The 2011 Edelman Australian Trust Barometer was launched February. You can read the executive summary here or see the full report findings on SlideShare. The reports research methodology can be viewed here.
The annual Trust Barometer surveys informed publics around the world, including Australia, on the state of trust in various issues, ideas and institutions. This year’s results point to the importance of aligning your business’ profit motive with the needs of society, that demand for authority and accountability has set new expectations for corporate leadership and that pushing your company’s messages through multiple voices and channels is critical in order to overcome an evolving media landscape and deepening skepticism.
I’ll share some top-line findings for you and your business, as well as the implications corporate communicators should consider.
The credibility of CEOs and trust in business and government strengthened
Trust in government and business has reached heights similar to that before the GFC. While governments in Australia faced major criticism last year, the 2011 Edelman Trust Barometer found more than half (52%) of Australia’s opinion influencers trust government to do what is right. This represents an increase of 11 percentage points since 2010, bringing trust in government back to 2009 benchmark levels.
The credibility of CEOs jumped considerably in 2011. CEOs now rank among the most credible spokespeople in Australia, a striking rise from two years ago when they were in the bottom of the rankings. About half of opinion influencers now say CEOs are credible spokespeople, a 30 percentage point increase over 2009.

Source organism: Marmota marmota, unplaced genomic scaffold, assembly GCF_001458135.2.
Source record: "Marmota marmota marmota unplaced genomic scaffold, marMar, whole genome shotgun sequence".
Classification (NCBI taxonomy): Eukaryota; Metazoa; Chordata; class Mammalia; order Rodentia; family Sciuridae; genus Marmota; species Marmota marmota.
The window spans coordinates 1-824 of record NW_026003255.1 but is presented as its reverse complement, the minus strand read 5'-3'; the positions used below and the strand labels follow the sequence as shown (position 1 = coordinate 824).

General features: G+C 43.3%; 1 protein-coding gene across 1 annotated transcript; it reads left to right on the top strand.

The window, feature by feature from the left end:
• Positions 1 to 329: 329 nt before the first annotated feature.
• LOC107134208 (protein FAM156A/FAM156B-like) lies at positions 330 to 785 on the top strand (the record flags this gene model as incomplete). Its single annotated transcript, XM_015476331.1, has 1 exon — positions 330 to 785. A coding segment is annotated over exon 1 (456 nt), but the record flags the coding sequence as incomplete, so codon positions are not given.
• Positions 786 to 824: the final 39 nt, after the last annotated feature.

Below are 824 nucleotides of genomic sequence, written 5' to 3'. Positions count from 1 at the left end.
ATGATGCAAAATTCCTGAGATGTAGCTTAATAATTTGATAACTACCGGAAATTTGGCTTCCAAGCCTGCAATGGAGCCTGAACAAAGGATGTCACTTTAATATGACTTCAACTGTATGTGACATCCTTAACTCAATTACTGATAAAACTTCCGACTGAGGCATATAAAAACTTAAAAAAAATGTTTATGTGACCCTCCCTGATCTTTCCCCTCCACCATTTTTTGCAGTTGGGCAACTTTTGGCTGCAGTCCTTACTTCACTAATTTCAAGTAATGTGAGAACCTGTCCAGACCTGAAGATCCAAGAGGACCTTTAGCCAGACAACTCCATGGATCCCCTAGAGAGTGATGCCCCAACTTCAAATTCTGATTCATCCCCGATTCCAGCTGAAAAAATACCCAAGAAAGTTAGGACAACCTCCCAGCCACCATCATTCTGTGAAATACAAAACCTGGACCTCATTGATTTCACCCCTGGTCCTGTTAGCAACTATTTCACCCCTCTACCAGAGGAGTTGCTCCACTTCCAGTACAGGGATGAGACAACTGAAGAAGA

Transparency, honesty and trust are key reputation attributes for Australians
Ensuring ethical behaviour is vital for our companies as transparency and honesty topped the list of corporate reputation attributes that Australians value. Transparent and honest business practices (64%) are as important as quality products (63%). Price also matters: Australians are looking for companies to price brands fairly and competitively (55%), an important attribute for reputation in 2011, up 17 percentage points since 2010.
In Australia, there is a search for authority and expertise
The Trust Barometer found a flight to qualified spokespeople, with academics/experts (69%) and technical experts within a company (67%) seen as most credible. By contrast, a “person like me,” has dropped by 10 percentage points since 2009, down to 31%.
Search is King: Online search engines the ‘go-to’ source of information about a company
Australians are using search engines first when sourcing information about an organisation (35%), followed by online news outlets (22%). Company websites are now also seen as an important information source, ranking third (16%). Although Australians are going online first for information, they view traditional media sources such as business magazines (27%), newspapers (23%) and radio (23%), along with online search (27%), as the most trusted (“Trust a great deal”) sources of information about a company.
While many of the recent innovations in communications have helped businesses reach more stakeholders more quickly across multiple platforms, the evolutionary landscape has also presented a series of challenges. The shift to increased digital conversation, a 24/7 media cycle and the enhanced visibility of executive leadership has underlined the need – as never before – for authentic and effective corporate communications strategies and content.
The full report:
Other opinions on this year’s Trust Barometer stats:
- Kate Ferguson – CSR and its impact on trust
- Matthew Gain – The importance of search engines and social media in forming Trust
- Nic Jarvis – The rise of the CEO
- Global Edelman Trust Barometer stats
- Last year’s APAC results
We would love to hear your thoughts on this year’s report.